For now though it’s just bitterly cold with a wind chill factor and no sign of sunshine at all. The perfect weather for hurrying back from a dog walk and getting on with woolly stuff. The Ermeline jacket is finished! I usually procrastinate when it comes to final touches like buttons because they can’t be crocheted on! I found the perfect buttons in my button tin (they happened to have been a gift from a lovely friend, thanks D!) and sewed two to the fixed side and two for the working button side.

The pattern is by Sylvie Damey over at Chez Plum and there are adult versions too! In fact there are several variations to choose from. I’m sure they are as easy to follow as this child version has been and with scope to make it your own. The Ermeline jacket has sizes up to 8 years old which makes it a good value pattern. I can see myself making more of these. Obviously chunky yarn doesn’t have as much yardage as lighter weights so for the two year old size I used most of the three balls of Carnival and only a small amount of the contrast plain colour. This was a little more expensive than most of the two year old cardigans I’ve made before but it’s a lot more cardigan! There are cheaper chunky yarns. I imagine it would look great in a tweedy yarn.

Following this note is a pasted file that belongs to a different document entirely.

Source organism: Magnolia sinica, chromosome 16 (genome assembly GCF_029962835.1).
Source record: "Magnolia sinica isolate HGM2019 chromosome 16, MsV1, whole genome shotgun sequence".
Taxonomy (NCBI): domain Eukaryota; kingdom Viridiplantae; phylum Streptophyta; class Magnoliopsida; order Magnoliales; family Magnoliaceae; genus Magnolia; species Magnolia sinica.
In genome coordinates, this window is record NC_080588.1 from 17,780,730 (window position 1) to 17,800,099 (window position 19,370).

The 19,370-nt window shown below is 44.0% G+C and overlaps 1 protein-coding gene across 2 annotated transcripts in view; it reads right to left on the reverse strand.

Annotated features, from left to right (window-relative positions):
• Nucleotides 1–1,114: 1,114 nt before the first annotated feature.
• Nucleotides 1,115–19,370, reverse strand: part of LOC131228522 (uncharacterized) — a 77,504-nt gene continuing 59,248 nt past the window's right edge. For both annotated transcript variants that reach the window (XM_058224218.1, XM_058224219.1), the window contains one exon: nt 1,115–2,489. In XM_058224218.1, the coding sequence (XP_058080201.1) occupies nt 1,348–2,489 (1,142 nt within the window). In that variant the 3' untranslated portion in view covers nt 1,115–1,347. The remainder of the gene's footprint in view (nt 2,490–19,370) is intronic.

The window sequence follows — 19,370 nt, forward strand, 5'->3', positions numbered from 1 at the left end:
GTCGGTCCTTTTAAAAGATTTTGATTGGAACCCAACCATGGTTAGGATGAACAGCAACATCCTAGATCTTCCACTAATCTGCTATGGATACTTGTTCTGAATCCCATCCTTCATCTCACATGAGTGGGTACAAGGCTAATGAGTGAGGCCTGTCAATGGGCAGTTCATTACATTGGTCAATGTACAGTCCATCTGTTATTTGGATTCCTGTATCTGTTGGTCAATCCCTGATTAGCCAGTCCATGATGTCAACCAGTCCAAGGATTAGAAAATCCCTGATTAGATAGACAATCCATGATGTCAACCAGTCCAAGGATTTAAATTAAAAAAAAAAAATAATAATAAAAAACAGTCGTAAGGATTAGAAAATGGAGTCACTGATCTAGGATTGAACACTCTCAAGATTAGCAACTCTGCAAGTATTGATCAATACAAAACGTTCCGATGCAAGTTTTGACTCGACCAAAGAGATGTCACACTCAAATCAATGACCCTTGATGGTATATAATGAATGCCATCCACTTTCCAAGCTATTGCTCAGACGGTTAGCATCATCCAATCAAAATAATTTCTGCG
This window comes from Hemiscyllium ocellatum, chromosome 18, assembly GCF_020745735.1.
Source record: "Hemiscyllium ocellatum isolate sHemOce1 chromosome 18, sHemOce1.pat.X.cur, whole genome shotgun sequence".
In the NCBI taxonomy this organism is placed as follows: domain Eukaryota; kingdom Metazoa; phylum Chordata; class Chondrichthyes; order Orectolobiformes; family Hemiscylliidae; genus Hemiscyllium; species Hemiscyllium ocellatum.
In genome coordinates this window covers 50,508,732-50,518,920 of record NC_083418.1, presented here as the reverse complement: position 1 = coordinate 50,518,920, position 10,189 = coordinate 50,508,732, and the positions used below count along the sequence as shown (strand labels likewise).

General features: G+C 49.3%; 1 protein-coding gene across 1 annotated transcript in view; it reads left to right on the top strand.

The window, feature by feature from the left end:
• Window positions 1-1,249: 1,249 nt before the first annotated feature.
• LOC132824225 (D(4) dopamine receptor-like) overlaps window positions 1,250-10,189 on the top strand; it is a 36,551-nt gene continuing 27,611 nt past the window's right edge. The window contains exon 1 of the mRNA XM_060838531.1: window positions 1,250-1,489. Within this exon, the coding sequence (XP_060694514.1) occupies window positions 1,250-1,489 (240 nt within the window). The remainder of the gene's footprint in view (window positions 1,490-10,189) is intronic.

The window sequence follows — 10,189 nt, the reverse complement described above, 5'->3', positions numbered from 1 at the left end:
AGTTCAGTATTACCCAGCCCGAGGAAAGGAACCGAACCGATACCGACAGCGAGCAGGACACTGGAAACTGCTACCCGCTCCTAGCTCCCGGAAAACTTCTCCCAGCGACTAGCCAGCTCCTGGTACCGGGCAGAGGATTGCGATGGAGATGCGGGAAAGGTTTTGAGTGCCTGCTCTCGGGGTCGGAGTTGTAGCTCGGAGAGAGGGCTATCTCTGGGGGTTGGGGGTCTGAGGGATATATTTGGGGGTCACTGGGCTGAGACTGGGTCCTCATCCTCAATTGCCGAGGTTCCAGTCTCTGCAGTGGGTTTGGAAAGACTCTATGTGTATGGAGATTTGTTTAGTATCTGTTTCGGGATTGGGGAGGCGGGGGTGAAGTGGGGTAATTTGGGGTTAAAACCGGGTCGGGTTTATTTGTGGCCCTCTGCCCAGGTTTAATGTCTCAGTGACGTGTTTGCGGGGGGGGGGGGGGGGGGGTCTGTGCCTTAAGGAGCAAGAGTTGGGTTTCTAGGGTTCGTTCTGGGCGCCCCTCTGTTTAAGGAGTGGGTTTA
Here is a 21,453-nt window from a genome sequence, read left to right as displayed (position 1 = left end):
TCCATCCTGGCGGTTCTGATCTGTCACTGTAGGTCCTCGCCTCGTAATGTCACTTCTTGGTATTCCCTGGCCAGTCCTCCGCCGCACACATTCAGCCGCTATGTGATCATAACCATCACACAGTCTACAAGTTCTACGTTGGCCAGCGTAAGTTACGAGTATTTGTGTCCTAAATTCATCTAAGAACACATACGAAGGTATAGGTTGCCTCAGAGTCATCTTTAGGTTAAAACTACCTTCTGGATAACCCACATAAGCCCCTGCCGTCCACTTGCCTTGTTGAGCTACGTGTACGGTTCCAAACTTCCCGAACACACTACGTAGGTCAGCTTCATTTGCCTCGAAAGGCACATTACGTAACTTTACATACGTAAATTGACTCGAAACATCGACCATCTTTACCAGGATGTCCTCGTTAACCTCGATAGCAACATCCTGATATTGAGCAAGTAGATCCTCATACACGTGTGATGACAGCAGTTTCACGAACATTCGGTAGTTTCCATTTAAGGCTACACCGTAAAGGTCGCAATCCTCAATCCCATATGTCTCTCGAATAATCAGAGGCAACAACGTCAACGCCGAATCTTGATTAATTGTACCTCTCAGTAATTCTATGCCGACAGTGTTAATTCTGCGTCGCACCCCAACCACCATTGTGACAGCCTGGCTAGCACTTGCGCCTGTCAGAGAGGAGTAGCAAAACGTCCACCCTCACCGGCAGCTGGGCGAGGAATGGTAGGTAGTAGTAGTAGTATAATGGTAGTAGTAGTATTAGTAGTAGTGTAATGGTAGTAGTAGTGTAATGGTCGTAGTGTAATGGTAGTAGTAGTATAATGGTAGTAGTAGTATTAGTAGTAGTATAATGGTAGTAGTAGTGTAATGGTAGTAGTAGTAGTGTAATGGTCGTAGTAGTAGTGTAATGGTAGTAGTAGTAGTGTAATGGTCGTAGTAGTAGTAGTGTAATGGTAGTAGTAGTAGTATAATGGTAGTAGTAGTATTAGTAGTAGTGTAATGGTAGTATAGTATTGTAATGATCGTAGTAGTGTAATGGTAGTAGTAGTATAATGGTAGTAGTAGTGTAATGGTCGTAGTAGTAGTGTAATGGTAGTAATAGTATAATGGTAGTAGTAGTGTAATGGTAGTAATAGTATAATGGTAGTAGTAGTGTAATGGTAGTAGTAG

As you can see Riley is trying to persuade me not to crochet at all this afternoon, he says he’d prefer a tummy rub and games with his ball on a rope instead. Harvey has overdone things again and aggravated his front shoulder injury. He doesn’t like Riley to be near him when he’s feeling vulnerable. Basic animal instinct I think. He’s retreated to his bed in the kitchen but he’s still getting a lot of fuss from me just to keep things even.


The return of the boggy fields! Ugh. We got seriously muddy this morning. I must confess to chucking a small stick into the river for the dogs to fetch and then quickly shouting, this way, this way, to get them out again and into the boot of my jeep. There’s only so much my washing machine can take in the way of muddy blankets. H and R huddled under a thick dry blanket on the short drive home. H has always been a quivering shaky shivering kind and R who has far less meat on him and fur come to that, takes the cold like a man. Both are warm and dry and snuggled up in/on their single duvets folded four times in their beds next to a radiator. Life isn’t too bad.